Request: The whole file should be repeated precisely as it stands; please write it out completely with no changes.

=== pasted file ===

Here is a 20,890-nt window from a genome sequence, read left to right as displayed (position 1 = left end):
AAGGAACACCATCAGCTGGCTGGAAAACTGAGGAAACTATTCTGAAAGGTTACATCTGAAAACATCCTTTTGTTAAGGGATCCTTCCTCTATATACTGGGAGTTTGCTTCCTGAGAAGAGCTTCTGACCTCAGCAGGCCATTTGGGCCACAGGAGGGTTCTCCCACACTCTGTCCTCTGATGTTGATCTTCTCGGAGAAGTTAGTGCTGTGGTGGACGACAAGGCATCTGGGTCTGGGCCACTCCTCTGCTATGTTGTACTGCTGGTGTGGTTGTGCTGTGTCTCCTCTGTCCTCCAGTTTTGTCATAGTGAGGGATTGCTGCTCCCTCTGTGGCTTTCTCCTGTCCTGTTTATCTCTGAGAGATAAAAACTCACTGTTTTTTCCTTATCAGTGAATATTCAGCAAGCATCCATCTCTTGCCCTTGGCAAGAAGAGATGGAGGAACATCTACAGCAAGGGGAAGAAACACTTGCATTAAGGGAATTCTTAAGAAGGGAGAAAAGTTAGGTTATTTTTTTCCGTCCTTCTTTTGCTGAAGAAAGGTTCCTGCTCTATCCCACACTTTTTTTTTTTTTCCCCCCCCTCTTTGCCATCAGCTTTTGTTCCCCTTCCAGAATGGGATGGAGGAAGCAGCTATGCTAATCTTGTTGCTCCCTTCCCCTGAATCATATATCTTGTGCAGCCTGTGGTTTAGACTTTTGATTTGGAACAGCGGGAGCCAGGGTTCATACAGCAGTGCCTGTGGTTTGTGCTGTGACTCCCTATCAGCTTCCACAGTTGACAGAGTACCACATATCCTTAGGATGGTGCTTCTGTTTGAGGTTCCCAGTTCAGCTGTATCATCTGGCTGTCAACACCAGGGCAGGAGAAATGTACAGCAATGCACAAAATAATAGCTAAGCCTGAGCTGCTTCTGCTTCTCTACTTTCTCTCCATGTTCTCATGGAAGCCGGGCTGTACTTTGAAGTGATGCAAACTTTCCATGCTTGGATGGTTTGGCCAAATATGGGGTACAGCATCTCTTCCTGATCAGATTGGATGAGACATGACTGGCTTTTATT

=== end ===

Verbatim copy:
Here is a 20,890-nt window from a genome sequence, read left to right as displayed (position 1 = left end):
AAGGAACACCATCAGCTGGCTGGAAAACTGAGGAAACTATTCTGAAAGGTTACATCTGAAAACATCCTTTTGTTAAGGGATCCTTCCTCTATATACTGGGAGTTTGCTTCCTGAGAAGAGCTTCTGACCTCAGCAGGCCATTTGGGCCACAGGAGGGTTCTCCCACACTCTGTCCTCTGATGTTGATCTTCTCGGAGAAGTTAGTGCTGTGGTGGACGACAAGGCATCTGGGTCTGGGCCACTCCTCTGCTATGTTGTACTGCTGGTGTGGTTGTGCTGTGTCTCCTCTGTCCTCCAGTTTTGTCATAGTGAGGGATTGCTGCTCCCTCTGTGGCTTTCTCCTGTCCTGTTTATCTCTGAGAGATAAAAACTCACTGTTTTTTCCTTATCAGTGAATATTCAGCAAGCATCCATCTCTTGCCCTTGGCAAGAAGAGATGGAGGAACATCTACAGCAAGGGGAAGAAACACTTGCATTAAGGGAATTCTTAAGAAGGGAGAAAAGTTAGGTTATTTTTTTCCGTCCTTCTTTTGCTGAAGAAAGGTTCCTGCTCTATCCCACACTTTTTTTTTTTTTCCCCCCCCTCTTTGCCATCAGCTTTTGTTCCCCTTCCAGAATGGGATGGAGGAAGCAGCTATGCTAATCTTGTTGCTCCCTTCCCCTGAATCATATATCTTGTGCAGCCTGTGGTTTAGACTTTTGATTTGGAACAGCGGGAGCCAGGGTTCATACAGCAGTGCCTGTGGTTTGTGCTGTGACTCCCTATCAGCTTCCACAGTTGACAGAGTACCACATATCCTTAGGATGGTGCTTCTGTTTGAGGTTCCCAGTTCAGCTGTATCATCTGGCTGTCAACACCAGGGCAGGAGAAATGTACAGCAATGCACAAAATAATAGCTAAGCCTGAGCTGCTTCTGCTTCTCTACTTTCTCTCCATGTTCTCATGGAAGCCGGGCTGTACTTTGAAGTGATGCAAACTTTCCATGCTTGGATGGTTTGGCCAAATATGGGGTACAGCATCTCTTCCTGATCAGATTGGATGAGACATGACTGGCTTTTATT